Foreign Exposure: The Social Climber Abroad
Lauren Mechling and Laura Moser’s third book in the Social Climber series finds the 10th grade heroine, Miriam “Mimi” Schulman, spending a summer in Europe, continuing her high school journalistic exploits. The popularity of the series is evident in the relatable characters. Complete with excerpts from email correspondence, the “realness” of the characters mixed with the glamour of the narrative makes an excellent foray into youths’ pleasure reading.
The plot takes the reader through Mimi’s summer travels. First, she goes to Berlin to partake in a dysfunctional relationship with her professor mother and her mother’s boyfriend. After undergoing nanny hell taking care of two eight-year-old twin boys, who are allergic to everything under the sun, Mimi flees Berlin by herself (and unbeknownst to her mother) to a safe haven of a high school friend named Lily staying in London. There, Mimi interns at a gossip magazine, thanks to Lily’s rich and powerful connections. Through a series of mishaps, boy attraction and moral dilemmas, Mimi manages to run away from some problems while resolving others.
An easy read and generally well-written, I recommend this book with some caveats. First, the dialogue of all British characters is often stilted and awkward. Although it is written from an American perspective, the awkwardness can be distracting at some points. Second, from a feminist perspective the story does little to address ideas of empowerment, solidarity or accountability. As part of a young adult a genre, I understand the book’s aim to create a glamorous yet believable plot. At the same time, most of the character development and plot turns focus on Mimi’s relationships with boys. Even though most of the book takes place in Europe, it begins and ends with her contemplations about the boys and men that surround her at home. This makes me wonder, why did Mimi need to take a trip to Europe? While Mimi’s flight from Berlin was an impressive feat of youthful female independence, “girl power” even, the jet-set, upper-crust context just reinforces the notion that the only way for girls to pursue their dreams is through men and money.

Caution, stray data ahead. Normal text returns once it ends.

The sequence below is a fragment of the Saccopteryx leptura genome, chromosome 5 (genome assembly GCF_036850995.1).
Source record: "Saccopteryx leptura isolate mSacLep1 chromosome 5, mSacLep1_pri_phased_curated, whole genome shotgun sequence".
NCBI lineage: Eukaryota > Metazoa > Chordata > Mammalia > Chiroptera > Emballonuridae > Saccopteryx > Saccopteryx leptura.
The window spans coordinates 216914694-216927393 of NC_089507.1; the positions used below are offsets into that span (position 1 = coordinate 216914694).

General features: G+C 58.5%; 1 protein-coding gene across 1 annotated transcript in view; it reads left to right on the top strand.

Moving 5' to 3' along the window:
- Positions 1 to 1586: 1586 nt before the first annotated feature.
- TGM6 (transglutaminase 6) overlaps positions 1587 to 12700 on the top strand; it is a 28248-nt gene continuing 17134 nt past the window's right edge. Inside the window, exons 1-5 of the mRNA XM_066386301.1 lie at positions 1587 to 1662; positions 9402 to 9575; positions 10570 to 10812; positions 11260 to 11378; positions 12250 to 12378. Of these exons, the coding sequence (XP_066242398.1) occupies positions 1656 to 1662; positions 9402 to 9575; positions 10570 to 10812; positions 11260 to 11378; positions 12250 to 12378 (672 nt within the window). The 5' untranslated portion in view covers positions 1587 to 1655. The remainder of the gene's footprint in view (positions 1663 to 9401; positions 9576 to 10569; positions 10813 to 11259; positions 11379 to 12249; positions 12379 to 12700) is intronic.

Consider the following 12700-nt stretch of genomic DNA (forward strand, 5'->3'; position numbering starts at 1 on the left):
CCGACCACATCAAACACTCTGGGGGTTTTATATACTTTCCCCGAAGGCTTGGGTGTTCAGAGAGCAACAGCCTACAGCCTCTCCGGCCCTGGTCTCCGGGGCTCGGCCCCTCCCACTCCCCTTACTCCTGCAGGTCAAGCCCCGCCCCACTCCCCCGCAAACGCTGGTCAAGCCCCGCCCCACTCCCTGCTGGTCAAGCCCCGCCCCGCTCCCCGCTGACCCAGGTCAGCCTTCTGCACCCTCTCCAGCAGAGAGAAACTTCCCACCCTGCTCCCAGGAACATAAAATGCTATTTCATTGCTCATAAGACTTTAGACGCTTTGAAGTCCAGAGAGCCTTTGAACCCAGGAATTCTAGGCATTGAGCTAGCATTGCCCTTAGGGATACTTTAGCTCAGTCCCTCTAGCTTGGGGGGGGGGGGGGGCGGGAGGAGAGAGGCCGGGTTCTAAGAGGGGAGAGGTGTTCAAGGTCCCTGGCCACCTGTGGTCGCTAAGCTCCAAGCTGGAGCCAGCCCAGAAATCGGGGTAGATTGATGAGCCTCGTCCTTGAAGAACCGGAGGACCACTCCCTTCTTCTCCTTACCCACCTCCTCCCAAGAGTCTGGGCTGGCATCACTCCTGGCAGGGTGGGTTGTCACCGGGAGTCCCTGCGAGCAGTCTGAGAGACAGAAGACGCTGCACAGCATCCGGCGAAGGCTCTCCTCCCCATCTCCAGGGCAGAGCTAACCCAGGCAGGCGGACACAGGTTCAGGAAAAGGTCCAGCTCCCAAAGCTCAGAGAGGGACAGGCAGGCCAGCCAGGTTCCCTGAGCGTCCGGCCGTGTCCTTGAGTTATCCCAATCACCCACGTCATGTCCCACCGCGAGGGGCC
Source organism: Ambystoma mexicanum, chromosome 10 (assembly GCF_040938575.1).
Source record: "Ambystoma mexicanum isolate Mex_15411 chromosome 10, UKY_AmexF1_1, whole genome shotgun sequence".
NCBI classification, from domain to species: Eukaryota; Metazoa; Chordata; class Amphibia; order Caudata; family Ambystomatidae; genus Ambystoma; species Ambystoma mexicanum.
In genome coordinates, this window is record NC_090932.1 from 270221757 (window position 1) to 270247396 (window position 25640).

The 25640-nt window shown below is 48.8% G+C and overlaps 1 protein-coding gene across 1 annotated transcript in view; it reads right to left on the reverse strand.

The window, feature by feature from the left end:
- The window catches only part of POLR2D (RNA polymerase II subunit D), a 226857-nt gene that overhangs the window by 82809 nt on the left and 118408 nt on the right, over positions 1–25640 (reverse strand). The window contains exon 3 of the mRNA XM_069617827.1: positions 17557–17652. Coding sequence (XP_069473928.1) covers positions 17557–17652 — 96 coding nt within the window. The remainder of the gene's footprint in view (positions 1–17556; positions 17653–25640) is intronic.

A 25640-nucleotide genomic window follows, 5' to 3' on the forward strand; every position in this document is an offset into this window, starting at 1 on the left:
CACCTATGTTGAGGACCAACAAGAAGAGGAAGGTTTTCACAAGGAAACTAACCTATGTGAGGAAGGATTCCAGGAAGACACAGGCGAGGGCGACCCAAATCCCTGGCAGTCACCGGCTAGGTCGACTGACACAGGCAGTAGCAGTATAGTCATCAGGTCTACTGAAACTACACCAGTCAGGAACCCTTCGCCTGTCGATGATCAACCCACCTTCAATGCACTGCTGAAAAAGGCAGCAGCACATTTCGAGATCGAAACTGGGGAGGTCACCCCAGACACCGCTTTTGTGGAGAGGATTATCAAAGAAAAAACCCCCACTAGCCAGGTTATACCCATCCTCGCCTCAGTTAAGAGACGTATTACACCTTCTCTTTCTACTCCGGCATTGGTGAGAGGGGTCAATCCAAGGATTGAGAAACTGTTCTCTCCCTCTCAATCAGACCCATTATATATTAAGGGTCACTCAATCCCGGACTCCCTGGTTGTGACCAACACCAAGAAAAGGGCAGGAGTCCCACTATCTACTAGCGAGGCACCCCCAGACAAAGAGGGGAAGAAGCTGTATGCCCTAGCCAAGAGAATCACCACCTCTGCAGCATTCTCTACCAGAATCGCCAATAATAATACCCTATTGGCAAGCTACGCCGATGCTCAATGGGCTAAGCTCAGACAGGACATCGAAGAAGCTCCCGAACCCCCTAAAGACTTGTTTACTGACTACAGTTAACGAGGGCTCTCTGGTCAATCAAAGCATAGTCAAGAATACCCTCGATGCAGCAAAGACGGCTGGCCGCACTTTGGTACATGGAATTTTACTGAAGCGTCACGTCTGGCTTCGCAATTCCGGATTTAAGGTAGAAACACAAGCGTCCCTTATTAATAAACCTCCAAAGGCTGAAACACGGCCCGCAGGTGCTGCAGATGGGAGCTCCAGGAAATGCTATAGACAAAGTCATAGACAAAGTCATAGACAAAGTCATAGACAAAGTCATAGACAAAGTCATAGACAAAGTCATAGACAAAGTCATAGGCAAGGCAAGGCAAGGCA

I wish I could recommend this book more enthusiastically, since there are many elements of it that are charming and likeable. However, it does very little to stretch or challenge the young adult genre for young women, and comes across as superficial overall. While I can understand its appeal to teenage girls, parents and librarians might have to supplement it with more empowering and complex fare.